Wagner I'rel ide Ui 'Tho .Vtmlcrilwrei-, of Nu-
The procruinmo for Siiturdny afternoon
will hetfln, with tho Symphony In I'. major
by lleiinann lllschon". which I)i. Muel.
brought hern as a novelty five years tc.'o
next spring. This. In Dr. Muck's opinion,
is unite the most Important work ol the
younger Oerman composers, and when lie
playirl It here live years nso It made a iIcmm
impression on thon who heard Ii. Mori
oer li !;ives an orchestra full opp iitunlt.
to display its virtiio-lty The programme
in order for Saturday iiltuuoou is us fol
lows lllvha.t tt'.iirih'Hr- la t: raHor. n. I
wi.mc- . "Klcefrlsl lit I"
Wclis." "1;ir.a3the"l)cil re
r-.rnttiiM en'a Mnth s miibnti.v nn it
Mixll.v .Novelties l.lstpil.
Th-j chief onerltiu of the Plillh,imnn
Society this season wi'l be nn elaboM
production of ti.u N'lntli s mphony of
Ilo.lihoveti, for winch Mie M icDowell Chorus
wP'.i Its iijjI ntiRi'iers considerably mnr
r.ieiiled has been reh"irlnE
In an enriv concert Conductor Joef St ran
sky will oTr the new "Merry Overt lire
of I'-.'IK W-'insrnrtner. it first public pet
forniance He will Introduce ulso for a
first hearing In thesi- concerts Alexander
Hitter's "Diaf's Wedding Dance, u Syin
phonio Waltz. " The composer was a special
friend of Wagner and a teacher of lilchard
Other novelties to b" presented by the
Philharmonic during the season will be u
new French symphony by Dubois, a p -thiimous
overture of Dvorak, un overlir-"
by Erich Korngold. tho thirteeii-year-o I
Viennese composer: new works by Slbcllu-,
Bruckner, Debussy, l'ellx Draeseke, Mat
Reger, Ihnil Cirnener and others, Including
Henry Hadley's "In Bohemia."
The I'hilhnrmonlo under Mr. Stransky
will begin its season with a New Kncland
tour, appearing In New Haven under the
auspices of the Mulc.il department of
Vale L'nlversity, In Provldenue. Ilolyoi e
and Boston, returning to New York In
time for the first oenccrts In Carnegie I full
Thursday evening. November H, ii' t
Friday afternoon, November IS. MNcI a
Klmnn, the violinist, will be the soloist ,(f
the New England tour and of the open'iii
New York conoerts.
The Knrlsel Quartet.
The flrt concert of the Knclsel Quartet
will be given nt Aeolian Hall on Tuesday
evenlns, November II, at s:l5 o'ejock, The
assisting artist will be Miss Frieda Siemens,
pianist, and the programme will be as fol
lows; Haviln Quartet tn l) milor
llf clhovc'.i aartft In B minor, op, SO. No, !
.Hcliumann Qiiotet In i: Hat major, for pianoforte,
two vlnllns. viols n.1 vlnloncella, up It
The Week nt the Irs Inn Place
Director Baumfcld lias decided to o.u
tlnue the new comedy, ",Dcr Uaubrltter"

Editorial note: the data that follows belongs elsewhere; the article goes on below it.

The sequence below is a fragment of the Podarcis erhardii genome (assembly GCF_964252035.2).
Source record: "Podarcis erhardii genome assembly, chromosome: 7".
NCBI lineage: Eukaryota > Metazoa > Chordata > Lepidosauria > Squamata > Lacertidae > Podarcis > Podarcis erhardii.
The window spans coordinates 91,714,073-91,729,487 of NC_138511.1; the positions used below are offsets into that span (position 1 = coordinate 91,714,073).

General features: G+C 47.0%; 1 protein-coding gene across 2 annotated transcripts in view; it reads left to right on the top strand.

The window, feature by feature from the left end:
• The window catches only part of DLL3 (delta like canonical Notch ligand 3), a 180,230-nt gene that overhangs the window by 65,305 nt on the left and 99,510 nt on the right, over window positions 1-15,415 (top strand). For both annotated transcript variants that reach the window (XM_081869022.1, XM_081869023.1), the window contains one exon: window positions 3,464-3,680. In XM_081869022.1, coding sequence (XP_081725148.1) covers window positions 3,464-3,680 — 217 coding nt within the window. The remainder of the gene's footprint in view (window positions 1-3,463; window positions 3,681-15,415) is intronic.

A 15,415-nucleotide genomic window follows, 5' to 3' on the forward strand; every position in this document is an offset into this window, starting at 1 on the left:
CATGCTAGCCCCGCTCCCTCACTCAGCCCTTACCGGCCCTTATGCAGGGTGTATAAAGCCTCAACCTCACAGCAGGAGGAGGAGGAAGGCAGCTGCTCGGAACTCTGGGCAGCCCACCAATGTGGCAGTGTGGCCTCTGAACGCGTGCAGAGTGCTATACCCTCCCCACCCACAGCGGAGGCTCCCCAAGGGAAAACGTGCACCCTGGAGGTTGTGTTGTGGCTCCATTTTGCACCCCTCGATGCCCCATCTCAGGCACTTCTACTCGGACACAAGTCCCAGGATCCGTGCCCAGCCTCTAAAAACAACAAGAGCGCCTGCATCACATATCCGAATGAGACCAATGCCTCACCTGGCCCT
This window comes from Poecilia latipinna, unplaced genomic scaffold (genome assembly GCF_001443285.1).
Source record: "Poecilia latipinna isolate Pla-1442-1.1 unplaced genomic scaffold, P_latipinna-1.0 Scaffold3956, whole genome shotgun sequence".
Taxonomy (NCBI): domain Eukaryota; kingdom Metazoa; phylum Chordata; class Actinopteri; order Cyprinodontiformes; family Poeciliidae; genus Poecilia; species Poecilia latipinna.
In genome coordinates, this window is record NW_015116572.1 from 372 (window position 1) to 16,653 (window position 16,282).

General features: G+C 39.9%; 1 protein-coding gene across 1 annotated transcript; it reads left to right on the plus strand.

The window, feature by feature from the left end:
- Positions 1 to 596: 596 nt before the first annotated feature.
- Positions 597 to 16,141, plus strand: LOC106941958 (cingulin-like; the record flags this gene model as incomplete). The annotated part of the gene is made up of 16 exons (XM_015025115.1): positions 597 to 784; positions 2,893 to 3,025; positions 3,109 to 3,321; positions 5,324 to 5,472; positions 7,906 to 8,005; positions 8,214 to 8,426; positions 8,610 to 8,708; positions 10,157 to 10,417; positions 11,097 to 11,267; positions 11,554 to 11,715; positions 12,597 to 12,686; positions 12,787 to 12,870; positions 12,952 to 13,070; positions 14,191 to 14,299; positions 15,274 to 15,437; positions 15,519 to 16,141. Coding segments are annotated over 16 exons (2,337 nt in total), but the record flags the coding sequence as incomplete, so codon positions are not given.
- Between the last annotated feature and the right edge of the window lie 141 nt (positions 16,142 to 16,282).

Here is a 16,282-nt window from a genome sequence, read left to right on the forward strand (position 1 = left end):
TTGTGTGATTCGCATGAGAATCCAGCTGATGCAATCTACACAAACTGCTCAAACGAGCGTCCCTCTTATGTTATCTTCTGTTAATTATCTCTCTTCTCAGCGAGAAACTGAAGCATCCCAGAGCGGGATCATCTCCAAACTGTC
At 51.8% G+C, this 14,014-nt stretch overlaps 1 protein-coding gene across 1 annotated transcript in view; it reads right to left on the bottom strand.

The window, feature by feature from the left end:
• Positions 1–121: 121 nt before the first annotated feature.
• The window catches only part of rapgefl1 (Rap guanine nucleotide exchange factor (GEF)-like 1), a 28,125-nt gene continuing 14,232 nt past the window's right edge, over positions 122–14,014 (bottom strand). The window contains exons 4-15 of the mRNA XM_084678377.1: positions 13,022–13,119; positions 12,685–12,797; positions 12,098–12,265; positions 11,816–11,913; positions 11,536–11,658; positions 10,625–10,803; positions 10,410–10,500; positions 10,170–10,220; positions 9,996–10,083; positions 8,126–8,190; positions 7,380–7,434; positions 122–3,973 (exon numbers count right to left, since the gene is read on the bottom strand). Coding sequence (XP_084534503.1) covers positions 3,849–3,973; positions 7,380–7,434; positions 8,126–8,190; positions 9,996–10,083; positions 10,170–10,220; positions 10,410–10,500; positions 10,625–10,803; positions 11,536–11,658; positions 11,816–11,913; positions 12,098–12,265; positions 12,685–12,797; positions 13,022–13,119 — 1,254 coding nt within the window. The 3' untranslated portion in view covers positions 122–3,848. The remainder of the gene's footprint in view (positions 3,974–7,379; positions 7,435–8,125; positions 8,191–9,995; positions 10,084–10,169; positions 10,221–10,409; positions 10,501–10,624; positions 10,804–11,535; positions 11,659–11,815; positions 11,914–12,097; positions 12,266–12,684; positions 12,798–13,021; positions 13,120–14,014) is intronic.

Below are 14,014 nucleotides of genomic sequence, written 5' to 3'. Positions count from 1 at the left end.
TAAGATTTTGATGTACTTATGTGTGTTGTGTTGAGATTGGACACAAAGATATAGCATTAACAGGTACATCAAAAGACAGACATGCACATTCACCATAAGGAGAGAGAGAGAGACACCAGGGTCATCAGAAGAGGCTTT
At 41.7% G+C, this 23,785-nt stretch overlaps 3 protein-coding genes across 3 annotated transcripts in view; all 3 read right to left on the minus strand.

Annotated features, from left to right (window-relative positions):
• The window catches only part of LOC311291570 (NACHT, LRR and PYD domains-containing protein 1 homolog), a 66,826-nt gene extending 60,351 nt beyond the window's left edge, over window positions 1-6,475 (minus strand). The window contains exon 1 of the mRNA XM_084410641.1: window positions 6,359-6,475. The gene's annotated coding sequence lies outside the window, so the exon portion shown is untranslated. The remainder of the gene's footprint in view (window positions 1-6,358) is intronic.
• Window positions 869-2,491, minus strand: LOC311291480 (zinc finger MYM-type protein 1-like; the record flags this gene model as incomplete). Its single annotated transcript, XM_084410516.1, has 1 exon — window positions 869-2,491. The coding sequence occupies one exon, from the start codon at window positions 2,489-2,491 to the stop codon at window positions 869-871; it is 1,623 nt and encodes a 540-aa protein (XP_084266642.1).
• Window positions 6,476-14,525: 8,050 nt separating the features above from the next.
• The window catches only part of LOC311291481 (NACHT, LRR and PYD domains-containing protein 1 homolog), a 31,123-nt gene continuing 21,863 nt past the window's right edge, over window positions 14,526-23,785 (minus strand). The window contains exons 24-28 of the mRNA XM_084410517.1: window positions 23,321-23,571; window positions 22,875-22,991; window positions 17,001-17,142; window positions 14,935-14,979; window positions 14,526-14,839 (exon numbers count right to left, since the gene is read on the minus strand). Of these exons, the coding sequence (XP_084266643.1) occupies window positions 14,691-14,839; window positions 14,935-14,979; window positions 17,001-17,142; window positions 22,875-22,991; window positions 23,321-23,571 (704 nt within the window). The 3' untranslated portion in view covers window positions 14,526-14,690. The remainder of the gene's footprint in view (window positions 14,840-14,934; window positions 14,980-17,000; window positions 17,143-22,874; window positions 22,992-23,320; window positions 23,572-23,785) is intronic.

for the present week at tho Irving Place
Theatre. Biro's bright comedy of dia
logue has pleased the patrons of the
German playhouse, who arc going In
large numbers to see It.
THE BROOKLYN THEATRES.
rn..-r n.v" ami "The Davrn of a
i'n-iiiorrotT" to Be Seen.
"Passers By," by C. Iladdon'chnnibeis,
author of "The Tyranny of Tears" and
"Captain Swift." will be seen this week at Hie
Mout.nil; Theatre. The cast is pracjlcally
the same us when Charles Prohmau pie.
sented the comedy al the Criterion Theatre,
Charles Cnerry will play the leading role,
The Crescent players have selected "Tlm
Dawn of a To-morrow" as their offering
this week at the Crescent Theatre. The
Play is by Frances Hodgson Burnett'. The
production will he ono of the most Interest
ing ofTeied this season by the stock coin
pany. Thomas A. Wise will head the programme
nt n, 1 Keiths IJushwIck Theatre this
week, presenting n condensed version ut
the four net play. "A Gentleman l'roin
Mississippi," wtittcn by himself In col
laboration with llnrrlhon Ithoads. A com
edy, finding und dancing net will be that
onered by (lus Edwnrds's Kabaret Kids
The Five Melody Maids and a Man. Me
Mnhon and Cliappelle In their skit. "Why
llilhhy Missed the T u i"; n plavlet. "Won
by a Leg," which will be Interpreted hv
(Snrdnn Kldrid and mnmunv ;.i ui.ii..
head, (ionlon and Marx, Prank and Trua
nice, ami inn ami Hylvalny are as0 lo ap.
I A play in tliree scenes, timely considering
the police Investigation In New York, will
iop i ne programme at ii. v, Keith's Orpheuni
I Theatre. It Is called "Tho System," Taylor
Idranville and Laura Plerpont have Hie
Ipiincipul ifiles, A feature of the itiu
, l.ambs Cnmbol was a sketch by Huss.nd
ritiort cuied "ihe Dance Dteaiii." It will
beneen at the Orpheum next week. Seven
peopla ate In the act, Colt Alherlson and
six young women. Wlnmir McCaw the
lliutanny Troupe, Knln Watson, Dolly Con
nolly iis-lsied by Percy Wenrich, the Four
tiianos, ,101111 ueiger. and Sausone and
I Dclila will complete the bill.